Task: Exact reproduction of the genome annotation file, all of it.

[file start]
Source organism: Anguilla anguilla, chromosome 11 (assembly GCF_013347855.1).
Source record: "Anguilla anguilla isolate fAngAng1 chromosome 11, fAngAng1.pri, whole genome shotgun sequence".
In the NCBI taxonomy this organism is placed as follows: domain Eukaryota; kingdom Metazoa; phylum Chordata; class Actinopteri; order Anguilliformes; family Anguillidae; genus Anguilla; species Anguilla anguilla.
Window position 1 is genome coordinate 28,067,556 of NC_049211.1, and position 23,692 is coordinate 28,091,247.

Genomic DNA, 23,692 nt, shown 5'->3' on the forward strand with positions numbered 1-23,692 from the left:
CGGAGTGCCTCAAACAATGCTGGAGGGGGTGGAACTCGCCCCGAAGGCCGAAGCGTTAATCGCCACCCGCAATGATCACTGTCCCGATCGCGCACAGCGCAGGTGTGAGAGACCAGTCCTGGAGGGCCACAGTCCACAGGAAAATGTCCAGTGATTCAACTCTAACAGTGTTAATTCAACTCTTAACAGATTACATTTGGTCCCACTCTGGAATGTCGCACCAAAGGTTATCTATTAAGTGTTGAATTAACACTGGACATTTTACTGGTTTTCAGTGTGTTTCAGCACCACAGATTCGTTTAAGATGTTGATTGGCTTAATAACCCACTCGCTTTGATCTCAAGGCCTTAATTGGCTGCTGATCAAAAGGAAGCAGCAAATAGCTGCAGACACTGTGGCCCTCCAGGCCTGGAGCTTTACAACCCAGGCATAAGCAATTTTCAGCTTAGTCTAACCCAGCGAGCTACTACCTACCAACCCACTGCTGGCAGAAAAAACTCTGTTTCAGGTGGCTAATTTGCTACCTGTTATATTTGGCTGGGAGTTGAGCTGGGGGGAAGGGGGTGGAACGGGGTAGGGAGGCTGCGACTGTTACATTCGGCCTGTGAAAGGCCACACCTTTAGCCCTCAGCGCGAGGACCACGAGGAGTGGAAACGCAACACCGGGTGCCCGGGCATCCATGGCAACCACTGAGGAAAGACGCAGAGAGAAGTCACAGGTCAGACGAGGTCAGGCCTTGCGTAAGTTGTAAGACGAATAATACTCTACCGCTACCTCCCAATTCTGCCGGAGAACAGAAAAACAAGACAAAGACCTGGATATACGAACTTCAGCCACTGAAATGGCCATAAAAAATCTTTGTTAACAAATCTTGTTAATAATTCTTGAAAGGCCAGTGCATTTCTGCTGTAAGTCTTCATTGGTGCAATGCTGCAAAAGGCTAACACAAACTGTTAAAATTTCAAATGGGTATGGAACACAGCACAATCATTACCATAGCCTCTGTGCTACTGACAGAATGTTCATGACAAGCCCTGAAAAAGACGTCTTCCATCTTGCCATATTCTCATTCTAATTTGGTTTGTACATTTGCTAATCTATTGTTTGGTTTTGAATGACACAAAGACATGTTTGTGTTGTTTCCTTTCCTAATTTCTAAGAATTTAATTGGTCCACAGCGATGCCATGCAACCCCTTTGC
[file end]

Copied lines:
Source organism: Anguilla anguilla, chromosome 11 (assembly GCF_013347855.1).
Source record: "Anguilla anguilla isolate fAngAng1 chromosome 11, fAngAng1.pri, whole genome shotgun sequence".
In the NCBI taxonomy this organism is placed as follows: domain Eukaryota; kingdom Metazoa; phylum Chordata; class Actinopteri; order Anguilliformes; family Anguillidae; genus Anguilla; species Anguilla anguilla.
Window position 1 is genome coordinate 28,067,556 of NC_049211.1, and position 23,692 is coordinate 28,091,247.

Genomic DNA, 23,692 nt, shown 5'->3' on the forward strand with positions numbered 1-23,692 from the left:
CGGAGTGCCTCAAACAATGCTGGAGGGGGTGGAACTCGCCCCGAAGGCCGAAGCGTTAATCGCCACCCGCAATGATCACTGTCCCGATCGCGCACAGCGCAGGTGTGAGAGACCAGTCCTGGAGGGCCACAGTCCACAGGAAAATGTCCAGTGATTCAACTCTAACAGTGTTAATTCAACTCTTAACAGATTACATTTGGTCCCACTCTGGAATGTCGCACCAAAGGTTATCTATTAAGTGTTGAATTAACACTGGACATTTTACTGGTTTTCAGTGTGTTTCAGCACCACAGATTCGTTTAAGATGTTGATTGGCTTAATAACCCACTCGCTTTGATCTCAAGGCCTTAATTGGCTGCTGATCAAAAGGAAGCAGCAAATAGCTGCAGACACTGTGGCCCTCCAGGCCTGGAGCTTTACAACCCAGGCATAAGCAATTTTCAGCTTAGTCTAACCCAGCGAGCTACTACCTACCAACCCACTGCTGGCAGAAAAAACTCTGTTTCAGGTGGCTAATTTGCTACCTGTTATATTTGGCTGGGAGTTGAGCTGGGGGGAAGGGGGTGGAACGGGGTAGGGAGGCTGCGACTGTTACATTCGGCCTGTGAAAGGCCACACCTTTAGCCCTCAGCGCGAGGACCACGAGGAGTGGAAACGCAACACCGGGTGCCCGGGCATCCATGGCAACCACTGAGGAAAGACGCAGAGAGAAGTCACAGGTCAGACGAGGTCAGGCCTTGCGTAAGTTGTAAGACGAATAATACTCTACCGCTACCTCCCAATTCTGCCGGAGAACAGAAAAACAAGACAAAGACCTGGATATACGAACTTCAGCCACTGAAATGGCCATAAAAAATCTTTGTTAACAAATCTTGTTAATAATTCTTGAAAGGCCAGTGCATTTCTGCTGTAAGTCTTCATTGGTGCAATGCTGCAAAAGGCTAACACAAACTGTTAAAATTTCAAATGGGTATGGAACACAGCACAATCATTACCATAGCCTCTGTGCTACTGACAGAATGTTCATGACAAGCCCTGAAAAAGACGTCTTCCATCTTGCCATATTCTCATTCTAATTTGGTTTGTACATTTGCTAATCTATTGTTTGGTTTTGAATGACACAAAGACATGTTTGTGTTGTTTCCTTTCCTAATTTCTAAGAATTTAATTGGTCCACAGCGATGCCATGCAACCCCTTTGC